Here are the Contents for Ch. 1 and Ch. 21 from Darwin’s Contents with details in normal font. “Ch. 1 – The Evidence of the Descent of Man from some Lower Form – nature of the evidence bearing on the origin of man – Homologous structures in man and the lower animals – Miscellaneous points of correspondence – Development – Rudimentary structures, muscles, sense-organs, hair, bones reproductive organs, etc – The bearing of these great classes of facts on the origin of man.” … “Ch. 21 – General Summary and Conclusion – Main conclusion that man is descended from some lower form – Manner of development – Genealogy of man – Intellectual and moral facilities – Sexual selection – Concluding remarks.” In Ch. 2-20 the amount of subtexts is sometimes twice the size of that of Ch. 1 and Ch. 21 has the smallest size of any other chapter (that’s why I give here only these two chapters).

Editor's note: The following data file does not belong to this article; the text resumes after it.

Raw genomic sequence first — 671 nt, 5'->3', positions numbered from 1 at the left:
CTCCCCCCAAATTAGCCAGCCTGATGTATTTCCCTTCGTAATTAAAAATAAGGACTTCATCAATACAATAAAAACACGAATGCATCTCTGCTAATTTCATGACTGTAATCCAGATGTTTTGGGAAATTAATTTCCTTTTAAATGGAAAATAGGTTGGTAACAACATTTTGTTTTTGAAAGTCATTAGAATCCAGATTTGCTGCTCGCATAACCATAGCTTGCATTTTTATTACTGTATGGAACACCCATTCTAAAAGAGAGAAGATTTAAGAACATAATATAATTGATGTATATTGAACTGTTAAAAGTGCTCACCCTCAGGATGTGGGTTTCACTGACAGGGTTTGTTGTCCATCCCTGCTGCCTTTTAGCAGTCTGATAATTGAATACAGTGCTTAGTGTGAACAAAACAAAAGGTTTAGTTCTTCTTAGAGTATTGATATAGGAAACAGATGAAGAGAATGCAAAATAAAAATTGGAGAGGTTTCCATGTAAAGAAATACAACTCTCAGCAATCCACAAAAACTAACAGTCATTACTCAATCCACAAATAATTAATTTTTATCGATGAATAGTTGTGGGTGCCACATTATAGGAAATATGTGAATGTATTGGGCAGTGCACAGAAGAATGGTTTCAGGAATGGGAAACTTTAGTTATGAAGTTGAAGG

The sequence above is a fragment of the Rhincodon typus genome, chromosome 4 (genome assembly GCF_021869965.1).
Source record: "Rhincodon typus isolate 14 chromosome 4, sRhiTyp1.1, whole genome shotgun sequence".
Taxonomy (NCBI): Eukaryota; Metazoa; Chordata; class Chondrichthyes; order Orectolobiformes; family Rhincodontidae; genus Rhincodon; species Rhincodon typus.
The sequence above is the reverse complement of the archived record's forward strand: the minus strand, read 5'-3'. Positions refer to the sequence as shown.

The carnivores, however, would chase away or actually fight another male, with the winner doing the song or dance or strutting to show off his feathers or whatever part of his body was colorful or whatever the females responded to. Usually, but not always, the females also looked for defects in the male that kept that defect from thriving in that species. This generality occurred when the community of that species had established what performance activity led to sexual selection by the females of a suitable male. So Darwin had, without seeming to recognize it and name it, discovered the communal selection criteria were also part of the evolution of the fittest.